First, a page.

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The Emperor Returns

October 5, 2012
By

By Michael Shank

It’s been nearly a decade since Godspeed You! Black Emperor last came through town. The cult band weathered a six year hiatus that ended in 2010. Times have changed since Godspeed played the Masonic Temple back in 2003, but despite post-rock’s recent dormancy they still drew a large crowd. The apocalyptic never goes out of style, at least not for long.

It felt a bit odd walking to the show through the theme-park-like Power Plant Live. Outside of Rams Head the Orioles game played and a band covered a very Cake-y “Staying Alive.” Inside the mood was somber and crowded, the venue packed all the way up to the theater seats on the second level.

While the use of drones connected Godspeed to the opener, Baltimore’s Zomes, the bands ultimately functioned very differently. Zomes featured layers of drones, the blanket of sound on which meandering scalar runs snaked through. The duo took their time, it wasn’t until thirty minutes in that rhythmic structure debuted with sampled hand drums and a four note riff. Their music was mesmerising but largely uneventful, for better or worse. The crowd was attentive at first but eventually, as more people packed in, the anticipation of Godspeed and, for some, the drama of the last day of regular season baseball distracted as the chatter grew.

Godspeed started similarly with a seasick bass drone that rattled the venue. They took their time to gradually enter, joining the drone. The sound shifted in timbre and grew, getting gradually more aggressive until fifteen minutes later toy piano and drums entered, bringing rhythm. The word ‘hope’ appeared across the bisected screen of abstract projections. It jumped about on the screen, scrawled and squiggly.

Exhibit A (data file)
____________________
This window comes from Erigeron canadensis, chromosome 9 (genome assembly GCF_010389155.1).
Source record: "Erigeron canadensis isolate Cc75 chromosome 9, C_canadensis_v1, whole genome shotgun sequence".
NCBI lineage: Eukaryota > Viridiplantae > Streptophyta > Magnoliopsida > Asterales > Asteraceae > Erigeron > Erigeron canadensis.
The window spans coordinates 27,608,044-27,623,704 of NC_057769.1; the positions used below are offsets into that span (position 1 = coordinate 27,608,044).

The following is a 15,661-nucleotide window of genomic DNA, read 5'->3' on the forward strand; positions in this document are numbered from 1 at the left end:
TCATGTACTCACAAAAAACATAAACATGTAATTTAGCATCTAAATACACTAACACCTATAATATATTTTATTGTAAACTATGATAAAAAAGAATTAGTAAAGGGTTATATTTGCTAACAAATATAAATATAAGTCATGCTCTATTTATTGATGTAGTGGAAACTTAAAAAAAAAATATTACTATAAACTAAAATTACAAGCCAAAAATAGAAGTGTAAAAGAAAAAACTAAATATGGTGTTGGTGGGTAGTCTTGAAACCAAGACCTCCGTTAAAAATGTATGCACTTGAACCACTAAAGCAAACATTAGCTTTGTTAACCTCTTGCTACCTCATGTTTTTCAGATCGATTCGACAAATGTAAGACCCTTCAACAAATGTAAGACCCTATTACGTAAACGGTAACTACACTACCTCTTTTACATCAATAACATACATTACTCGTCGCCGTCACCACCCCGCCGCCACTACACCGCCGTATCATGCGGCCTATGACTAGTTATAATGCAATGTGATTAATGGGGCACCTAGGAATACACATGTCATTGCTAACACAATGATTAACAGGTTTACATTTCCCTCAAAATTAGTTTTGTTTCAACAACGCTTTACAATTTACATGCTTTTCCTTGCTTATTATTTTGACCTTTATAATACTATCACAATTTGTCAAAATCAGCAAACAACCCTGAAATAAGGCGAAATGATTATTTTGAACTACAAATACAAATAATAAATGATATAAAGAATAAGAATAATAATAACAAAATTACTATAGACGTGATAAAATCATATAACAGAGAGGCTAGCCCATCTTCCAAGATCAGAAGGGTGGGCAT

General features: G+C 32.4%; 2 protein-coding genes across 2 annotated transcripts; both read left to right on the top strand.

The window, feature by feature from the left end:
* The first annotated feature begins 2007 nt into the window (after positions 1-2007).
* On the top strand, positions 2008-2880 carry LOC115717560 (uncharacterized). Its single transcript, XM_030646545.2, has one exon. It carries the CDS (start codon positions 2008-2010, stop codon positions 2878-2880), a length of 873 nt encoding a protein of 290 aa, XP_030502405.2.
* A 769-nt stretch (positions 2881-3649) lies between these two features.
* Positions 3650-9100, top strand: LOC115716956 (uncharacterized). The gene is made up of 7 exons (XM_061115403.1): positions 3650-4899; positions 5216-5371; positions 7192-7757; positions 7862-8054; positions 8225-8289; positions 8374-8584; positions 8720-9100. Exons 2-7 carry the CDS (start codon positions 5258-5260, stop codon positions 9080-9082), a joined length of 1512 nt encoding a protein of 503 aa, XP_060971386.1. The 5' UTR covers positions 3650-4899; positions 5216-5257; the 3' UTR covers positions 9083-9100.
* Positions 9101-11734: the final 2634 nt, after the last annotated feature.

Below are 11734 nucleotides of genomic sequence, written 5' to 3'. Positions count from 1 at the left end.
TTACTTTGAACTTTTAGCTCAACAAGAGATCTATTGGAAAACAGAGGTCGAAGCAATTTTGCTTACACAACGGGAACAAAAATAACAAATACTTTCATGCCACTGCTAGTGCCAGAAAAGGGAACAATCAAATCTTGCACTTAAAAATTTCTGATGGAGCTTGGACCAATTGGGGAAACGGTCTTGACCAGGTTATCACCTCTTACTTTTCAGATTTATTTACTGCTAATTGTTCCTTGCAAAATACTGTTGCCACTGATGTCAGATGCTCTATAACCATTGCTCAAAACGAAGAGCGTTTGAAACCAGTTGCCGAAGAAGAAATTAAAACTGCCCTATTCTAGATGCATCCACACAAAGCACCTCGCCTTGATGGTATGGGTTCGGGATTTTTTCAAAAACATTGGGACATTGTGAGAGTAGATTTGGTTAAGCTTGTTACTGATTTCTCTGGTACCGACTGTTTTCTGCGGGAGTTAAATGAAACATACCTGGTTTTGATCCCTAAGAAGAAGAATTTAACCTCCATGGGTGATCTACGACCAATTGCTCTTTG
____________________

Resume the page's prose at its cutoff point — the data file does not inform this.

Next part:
On paper the eight-piece band can seem highly esoteric. Songs last at least twenty minutes with plenty of ambient intros and outros. There are no vocals and the band does not chit-chat with the crowd. But the music is actually pretty easy to grasp. Riffs and melodies are repeated ad nauseum while the mass of sound builds higher and higher until the music’s emotive drama is inescapable.

Hope is an interesting word to introduce such a dark band. Rarely do they let light in on their bleak symphonies. The band was arranged in a semicircle, mostly seated. The stage was all dark save for blue and red LEDs from amps and effects pedals which offered a constellation for the band’s mythic music. It was clear that your attention was to be given to the projections, which often played with the edges of film, the holes forming patterns shifting in time with the music.
It wasn’t until an hour in that the band let a little joy and triumph shine. A muted slide guitar sang, rising through the murk, but it didn’t last long. Most of the time the music sounded desolate and dismal, punctuated with weepy vibrato.

About two hours after they entered, the band gradually exited leaving behind loops and feedback. The audience clapped for more, but it was a bit half-hearted and after a few minutes the lights went up. After all, two hours of doom and gloom is probably enough.

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